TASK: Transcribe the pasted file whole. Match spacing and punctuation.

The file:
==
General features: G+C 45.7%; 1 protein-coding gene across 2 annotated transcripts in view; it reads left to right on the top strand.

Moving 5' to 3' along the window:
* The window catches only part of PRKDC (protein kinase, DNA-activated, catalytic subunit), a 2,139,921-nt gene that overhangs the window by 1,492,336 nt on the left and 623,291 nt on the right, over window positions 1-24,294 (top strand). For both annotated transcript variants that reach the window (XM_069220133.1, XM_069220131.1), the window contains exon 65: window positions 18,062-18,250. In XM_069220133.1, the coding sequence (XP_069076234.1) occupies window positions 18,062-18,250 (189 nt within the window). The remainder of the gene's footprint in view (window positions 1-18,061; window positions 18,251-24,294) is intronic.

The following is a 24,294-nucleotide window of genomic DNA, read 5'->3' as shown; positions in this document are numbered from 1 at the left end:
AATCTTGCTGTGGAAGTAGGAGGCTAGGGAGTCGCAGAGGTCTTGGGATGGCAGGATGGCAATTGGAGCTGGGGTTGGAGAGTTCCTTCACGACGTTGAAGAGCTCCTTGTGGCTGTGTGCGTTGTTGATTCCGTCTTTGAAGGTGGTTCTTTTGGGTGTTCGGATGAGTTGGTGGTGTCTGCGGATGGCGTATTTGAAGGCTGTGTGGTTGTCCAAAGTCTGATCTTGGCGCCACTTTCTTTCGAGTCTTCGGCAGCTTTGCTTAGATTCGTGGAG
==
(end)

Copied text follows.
General features: G+C 45.7%; 1 protein-coding gene across 2 annotated transcripts in view; it reads left to right on the top strand.

Moving 5' to 3' along the window:
* The window catches only part of PRKDC (protein kinase, DNA-activated, catalytic subunit), a 2,139,921-nt gene that overhangs the window by 1,492,336 nt on the left and 623,291 nt on the right, over window positions 1-24,294 (top strand). For both annotated transcript variants that reach the window (XM_069220133.1, XM_069220131.1), the window contains exon 65: window positions 18,062-18,250. In XM_069220133.1, the coding sequence (XP_069076234.1) occupies window positions 18,062-18,250 (189 nt within the window). The remainder of the gene's footprint in view (window positions 1-18,061; window positions 18,251-24,294) is intronic.

The following is a 24,294-nucleotide window of genomic DNA, read 5'->3' as shown; positions in this document are numbered from 1 at the left end:
AATCTTGCTGTGGAAGTAGGAGGCTAGGGAGTCGCAGAGGTCTTGGGATGGCAGGATGGCAATTGGAGCTGGGGTTGGAGAGTTCCTTCACGACGTTGAAGAGCTCCTTGTGGCTGTGTGCGTTGTTGATTCCGTCTTTGAAGGTGGTTCTTTTGGGTGTTCGGATGAGTTGGTGGTGTCTGCGGATGGCGTATTTGAAGGCTGTGTGGTTGTCCAAAGTCTGATCTTGGCGCCACTTTCTTTCGAGTCTTCGGCAGCTTTGCTTAGATTCGTGGAG